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The real US healthcare issue: compassion deficiency

The fact that many of us do not feel any urgency to revamp a system that leaves millions of our sick without care is appalling.

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During the height of the banking and Wall Street meltdowns, Americans seemed to love clucking about corporate greed. As far as most of us were concerned, the moral debacle was purely the fault of Wall Street, not Main Street.

Yet you don't need a graduate degree to see that the character crisis is not restricted to those summering on Nantucket.

The healthcare debate has revealed that Americans suffer from a compassion deficiency. Many of us would prefer that our fellow citizens go without medical care rather than make even the slightest of sacrifices.

Over the summer, I have heard many groans along the lines of, "I don't want to pay for someone else's visits to the doctor." When pressed, some will retreat to concerns about the degradation of care. But there are plenty who will stick with, "I just don't feel as though I should have to foot someone else's medical bills."

While President Obama insists that changes in our medical system will not require middle-class tax hikes, it is plain that many fear reform will cost them. Apparently, there are a lot of folks who would choose to have young mothers with cancer go without chemotherapy, instead of giving up a bit of that disposable income that is our badge of freedom and individualism.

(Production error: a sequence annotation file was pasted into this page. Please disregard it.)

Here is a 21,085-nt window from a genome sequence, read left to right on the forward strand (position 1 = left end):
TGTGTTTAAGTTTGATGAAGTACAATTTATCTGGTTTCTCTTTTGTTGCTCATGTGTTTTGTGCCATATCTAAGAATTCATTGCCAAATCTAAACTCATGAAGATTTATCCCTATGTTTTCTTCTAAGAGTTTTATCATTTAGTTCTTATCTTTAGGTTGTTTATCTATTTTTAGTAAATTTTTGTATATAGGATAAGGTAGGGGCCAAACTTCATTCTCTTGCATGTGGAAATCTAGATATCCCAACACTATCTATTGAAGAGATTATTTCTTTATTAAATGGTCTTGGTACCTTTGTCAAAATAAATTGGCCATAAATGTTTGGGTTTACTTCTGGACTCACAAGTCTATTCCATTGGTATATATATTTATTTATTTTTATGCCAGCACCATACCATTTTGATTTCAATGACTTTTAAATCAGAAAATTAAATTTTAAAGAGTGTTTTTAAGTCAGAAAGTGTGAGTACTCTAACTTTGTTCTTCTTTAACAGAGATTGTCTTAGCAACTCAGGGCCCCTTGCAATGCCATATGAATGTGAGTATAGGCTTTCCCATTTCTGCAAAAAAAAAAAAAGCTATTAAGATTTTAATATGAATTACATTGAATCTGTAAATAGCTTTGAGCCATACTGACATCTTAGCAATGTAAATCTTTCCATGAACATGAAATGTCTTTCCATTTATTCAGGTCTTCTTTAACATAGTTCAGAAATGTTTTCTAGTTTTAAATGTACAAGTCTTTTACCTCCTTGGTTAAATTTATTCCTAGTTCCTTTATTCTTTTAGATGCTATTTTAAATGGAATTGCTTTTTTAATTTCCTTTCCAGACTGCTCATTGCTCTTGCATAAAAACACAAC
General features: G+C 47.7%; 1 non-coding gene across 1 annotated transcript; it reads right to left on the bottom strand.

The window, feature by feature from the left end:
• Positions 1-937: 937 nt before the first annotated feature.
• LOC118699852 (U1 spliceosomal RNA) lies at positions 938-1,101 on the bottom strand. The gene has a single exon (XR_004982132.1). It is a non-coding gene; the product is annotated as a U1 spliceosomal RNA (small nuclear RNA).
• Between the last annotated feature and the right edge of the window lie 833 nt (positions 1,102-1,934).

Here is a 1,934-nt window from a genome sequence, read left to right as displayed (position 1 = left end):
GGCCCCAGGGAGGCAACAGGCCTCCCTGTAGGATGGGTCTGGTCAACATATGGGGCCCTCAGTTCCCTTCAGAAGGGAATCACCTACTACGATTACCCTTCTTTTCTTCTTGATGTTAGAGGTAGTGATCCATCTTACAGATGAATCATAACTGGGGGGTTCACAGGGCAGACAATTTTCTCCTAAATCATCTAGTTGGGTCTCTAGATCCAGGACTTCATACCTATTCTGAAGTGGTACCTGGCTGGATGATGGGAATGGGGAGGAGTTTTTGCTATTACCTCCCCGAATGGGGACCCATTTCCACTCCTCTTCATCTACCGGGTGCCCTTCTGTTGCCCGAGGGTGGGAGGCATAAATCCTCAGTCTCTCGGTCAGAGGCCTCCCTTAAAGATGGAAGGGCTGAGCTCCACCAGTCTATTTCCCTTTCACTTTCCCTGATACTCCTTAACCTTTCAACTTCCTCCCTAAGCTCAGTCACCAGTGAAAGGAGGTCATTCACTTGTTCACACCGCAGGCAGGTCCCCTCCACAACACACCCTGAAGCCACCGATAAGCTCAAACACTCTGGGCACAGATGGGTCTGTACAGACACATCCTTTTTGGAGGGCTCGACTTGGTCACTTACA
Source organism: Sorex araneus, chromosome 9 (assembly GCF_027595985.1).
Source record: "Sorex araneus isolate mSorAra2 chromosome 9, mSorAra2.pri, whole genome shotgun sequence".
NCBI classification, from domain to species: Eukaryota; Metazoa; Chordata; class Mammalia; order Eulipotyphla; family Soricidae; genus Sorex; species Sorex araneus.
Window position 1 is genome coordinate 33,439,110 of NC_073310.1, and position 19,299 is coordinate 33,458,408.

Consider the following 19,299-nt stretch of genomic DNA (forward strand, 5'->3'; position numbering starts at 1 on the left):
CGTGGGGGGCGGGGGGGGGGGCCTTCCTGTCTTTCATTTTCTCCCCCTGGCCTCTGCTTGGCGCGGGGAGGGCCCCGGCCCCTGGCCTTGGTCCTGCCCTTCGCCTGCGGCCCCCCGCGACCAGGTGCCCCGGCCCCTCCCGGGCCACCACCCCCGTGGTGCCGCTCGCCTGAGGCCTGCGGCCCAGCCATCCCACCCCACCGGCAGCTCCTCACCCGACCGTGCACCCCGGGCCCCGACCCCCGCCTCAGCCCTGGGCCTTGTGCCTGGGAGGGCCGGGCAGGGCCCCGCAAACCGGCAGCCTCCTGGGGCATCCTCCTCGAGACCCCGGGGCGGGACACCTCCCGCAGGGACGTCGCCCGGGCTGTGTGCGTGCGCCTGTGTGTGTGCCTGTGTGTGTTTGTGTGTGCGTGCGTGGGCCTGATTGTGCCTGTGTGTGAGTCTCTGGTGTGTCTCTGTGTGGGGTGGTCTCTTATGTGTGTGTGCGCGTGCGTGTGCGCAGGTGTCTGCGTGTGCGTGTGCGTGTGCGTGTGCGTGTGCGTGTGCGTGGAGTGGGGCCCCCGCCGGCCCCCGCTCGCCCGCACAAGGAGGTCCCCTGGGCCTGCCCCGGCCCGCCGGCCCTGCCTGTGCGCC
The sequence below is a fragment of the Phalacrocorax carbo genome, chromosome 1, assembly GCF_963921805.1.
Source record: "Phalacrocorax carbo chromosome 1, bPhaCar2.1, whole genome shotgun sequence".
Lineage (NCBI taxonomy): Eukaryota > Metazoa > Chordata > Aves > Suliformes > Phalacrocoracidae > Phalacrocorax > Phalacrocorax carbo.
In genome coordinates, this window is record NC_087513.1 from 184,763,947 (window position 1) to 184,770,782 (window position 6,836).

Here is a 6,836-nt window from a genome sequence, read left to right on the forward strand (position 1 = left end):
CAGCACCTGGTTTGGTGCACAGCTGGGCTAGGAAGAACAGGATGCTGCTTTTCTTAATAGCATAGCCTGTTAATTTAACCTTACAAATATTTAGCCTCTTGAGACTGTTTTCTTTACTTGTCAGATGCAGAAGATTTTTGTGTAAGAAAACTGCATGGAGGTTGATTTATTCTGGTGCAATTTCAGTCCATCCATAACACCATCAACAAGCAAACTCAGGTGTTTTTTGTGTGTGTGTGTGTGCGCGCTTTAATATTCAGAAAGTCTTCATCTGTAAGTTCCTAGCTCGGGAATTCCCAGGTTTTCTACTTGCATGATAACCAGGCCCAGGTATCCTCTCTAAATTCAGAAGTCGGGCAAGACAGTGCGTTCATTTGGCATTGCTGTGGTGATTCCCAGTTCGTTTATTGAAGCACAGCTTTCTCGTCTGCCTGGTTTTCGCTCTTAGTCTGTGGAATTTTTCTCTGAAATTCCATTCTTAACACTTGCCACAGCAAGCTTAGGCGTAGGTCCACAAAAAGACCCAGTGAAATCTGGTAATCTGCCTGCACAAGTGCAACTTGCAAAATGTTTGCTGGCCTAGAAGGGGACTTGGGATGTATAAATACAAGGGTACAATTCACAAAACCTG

Those of us who abide below the money mountaintop are acquainted with hardworking people who can't afford some critical medical treatment. Though we are inured to them, I could easily reel off 10 horror stories, including a couple quite close to home.

I reside in a small town and every week there is some kind of raffle or spaghetti dinner to scrounge together the funds to meet the medical expenses of a child with leukemia or a teenager with a brain tumor. We're trying to pay for brain surgery with bake sales!

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